Here is the short version. Most people with infrared cameras have had some training and many will call themselves “Level One thermographers”, however even they don’t understand what that term means. A true “Level one certification is a single component of a Thermography program Standard that follows the American Society of Nondestructive Testing (ASNT) guidelines for certification. That program needs to be overseen by a Level three thermographer. If someone tells you they are “Level One Thermographer” simply ask them who the level 3 thermographer is in their program; If they don’t have an answer than they are not meeting the ASNT standards. You also need to be aware of the certification stamping companies. Some are no more that a pay and be certified, some provide minimal training but there is no one there to verify who took the training or if the student can field demonstrate how to use the thermal imaging device.
There are also ASTM standards on how to use thermal imaging to perform different inspections, for example, there is a standard for an insulation inspection on wood framed buildings. That standard requires several things like recording the interior and exterior temperatures and making sure the difference between those temperatures meets the standard. The inspector needs to measure the wind speed and direction, the solar conditions, The building construction, levels, orientation, surroundings etc. If your inspector is not recording this data then they are not meeting the standard of care set up by ASTM.
A qualified and ethical inspector will also understand building science and apply that knowledge while performing the thermal imaging. Simply put the infrared unit will not see moisture if it is not there so if it hasn’t rained in two weeks, it may not find the leaks. If the interior and exterior temperature are the same (very common in the spring and fall) then it is likely the camera will not be able to identify insulation issues.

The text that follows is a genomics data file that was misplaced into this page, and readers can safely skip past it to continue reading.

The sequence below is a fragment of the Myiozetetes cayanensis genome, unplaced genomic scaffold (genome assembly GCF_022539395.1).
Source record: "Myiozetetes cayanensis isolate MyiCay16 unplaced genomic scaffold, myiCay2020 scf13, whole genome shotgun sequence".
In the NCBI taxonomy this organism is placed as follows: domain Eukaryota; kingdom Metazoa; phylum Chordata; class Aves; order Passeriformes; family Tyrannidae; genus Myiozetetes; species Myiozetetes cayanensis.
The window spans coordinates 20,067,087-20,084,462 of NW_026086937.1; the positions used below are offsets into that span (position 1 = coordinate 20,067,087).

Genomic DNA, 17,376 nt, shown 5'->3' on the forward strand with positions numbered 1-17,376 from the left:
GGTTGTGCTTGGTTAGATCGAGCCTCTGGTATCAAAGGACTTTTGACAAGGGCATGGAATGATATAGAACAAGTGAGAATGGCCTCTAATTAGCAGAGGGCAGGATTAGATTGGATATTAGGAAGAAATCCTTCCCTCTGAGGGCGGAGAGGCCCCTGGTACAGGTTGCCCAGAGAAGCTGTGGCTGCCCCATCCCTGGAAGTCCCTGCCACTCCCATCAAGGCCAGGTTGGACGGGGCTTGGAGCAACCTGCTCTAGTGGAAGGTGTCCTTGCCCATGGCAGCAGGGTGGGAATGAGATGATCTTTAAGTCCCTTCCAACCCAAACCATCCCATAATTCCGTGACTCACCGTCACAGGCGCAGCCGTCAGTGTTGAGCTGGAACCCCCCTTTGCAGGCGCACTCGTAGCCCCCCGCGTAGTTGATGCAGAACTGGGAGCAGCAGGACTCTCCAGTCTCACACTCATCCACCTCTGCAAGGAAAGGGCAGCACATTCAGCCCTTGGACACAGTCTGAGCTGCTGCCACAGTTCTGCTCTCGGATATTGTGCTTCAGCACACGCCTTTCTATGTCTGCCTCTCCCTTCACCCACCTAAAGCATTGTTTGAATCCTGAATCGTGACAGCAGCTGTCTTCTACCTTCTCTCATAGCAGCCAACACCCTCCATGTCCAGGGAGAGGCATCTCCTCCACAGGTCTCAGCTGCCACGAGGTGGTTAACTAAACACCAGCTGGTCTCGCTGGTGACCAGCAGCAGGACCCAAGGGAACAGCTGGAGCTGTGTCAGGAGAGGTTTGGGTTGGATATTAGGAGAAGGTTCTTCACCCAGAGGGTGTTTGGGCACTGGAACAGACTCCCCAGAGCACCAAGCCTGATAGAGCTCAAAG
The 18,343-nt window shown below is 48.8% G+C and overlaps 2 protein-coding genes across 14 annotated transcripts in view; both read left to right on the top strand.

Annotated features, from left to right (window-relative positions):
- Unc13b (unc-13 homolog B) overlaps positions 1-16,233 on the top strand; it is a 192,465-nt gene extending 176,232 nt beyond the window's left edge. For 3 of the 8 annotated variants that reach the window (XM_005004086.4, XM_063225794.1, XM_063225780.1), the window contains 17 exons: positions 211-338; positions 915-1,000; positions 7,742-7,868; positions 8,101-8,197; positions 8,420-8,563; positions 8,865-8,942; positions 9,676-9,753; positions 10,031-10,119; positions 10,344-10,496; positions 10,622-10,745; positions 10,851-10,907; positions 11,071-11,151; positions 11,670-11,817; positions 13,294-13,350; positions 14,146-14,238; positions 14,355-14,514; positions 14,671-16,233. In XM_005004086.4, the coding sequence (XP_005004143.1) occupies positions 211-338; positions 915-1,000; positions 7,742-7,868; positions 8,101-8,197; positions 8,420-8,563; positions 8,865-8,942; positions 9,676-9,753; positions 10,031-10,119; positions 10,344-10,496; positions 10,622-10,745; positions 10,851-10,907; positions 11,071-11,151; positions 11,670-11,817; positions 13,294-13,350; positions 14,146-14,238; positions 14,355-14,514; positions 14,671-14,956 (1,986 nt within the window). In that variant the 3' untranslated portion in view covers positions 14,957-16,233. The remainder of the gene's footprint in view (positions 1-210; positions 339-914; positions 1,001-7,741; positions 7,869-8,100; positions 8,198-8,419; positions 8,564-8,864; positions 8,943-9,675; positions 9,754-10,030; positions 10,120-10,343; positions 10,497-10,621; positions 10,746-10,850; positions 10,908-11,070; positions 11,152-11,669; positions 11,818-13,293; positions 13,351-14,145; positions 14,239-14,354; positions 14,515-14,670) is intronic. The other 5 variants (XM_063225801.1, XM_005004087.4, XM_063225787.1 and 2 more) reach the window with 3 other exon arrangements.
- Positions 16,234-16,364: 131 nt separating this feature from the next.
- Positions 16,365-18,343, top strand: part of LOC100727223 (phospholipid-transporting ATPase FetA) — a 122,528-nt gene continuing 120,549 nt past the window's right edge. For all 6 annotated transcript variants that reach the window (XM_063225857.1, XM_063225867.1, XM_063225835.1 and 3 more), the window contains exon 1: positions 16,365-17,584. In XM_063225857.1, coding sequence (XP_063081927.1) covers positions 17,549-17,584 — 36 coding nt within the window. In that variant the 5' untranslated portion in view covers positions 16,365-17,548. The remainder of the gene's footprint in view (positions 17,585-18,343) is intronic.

Now I return to the agents question: should she recommend it to her clients?
Yes if the person performing the thermal imaging is properly trained to do so and you are aware of the conditions needed to properly conduct a thermal imaging inspection.
If If your inspector is charging extra for scanning walls with infrared and it has not rained for a month and all of the windows of the home are open, then it is time to find someone else..
Scott Warga, is the Qualifying party for ACSI American Construction Specialists and Investigations LLC,(ROC216772) a dual licensed residential and small commercial contractor. He is also a qualified home inspector certified by the Arizona Board of Technical Registration (#38062) and was appointed to the Arizona Board of Technical Registration’s Enforcement Advisory Committee. He has 9 years construction experience and has performed residential and commercial property inspections for over six years. He has specialized in forensic inspections, investigating failed, damaged and defective construction for over 4 years. He is a member of the American Society of Home Inspectors, (#205826) and currently sits on their board of directors. Scott is also a member of the International Code Council (#5095644). He has been an instructor of home inspection at Mesa Community College and Arizona Sun-Tech Home Inspection School. He is an instructor for Inspection Training Associates, a Kaplan Professional School. He has served an District Chairman & Vice President for the Arizona chapter of the American Society of Home Inspectors and an approved instructor for both them and the Arizona Department of Real Estate.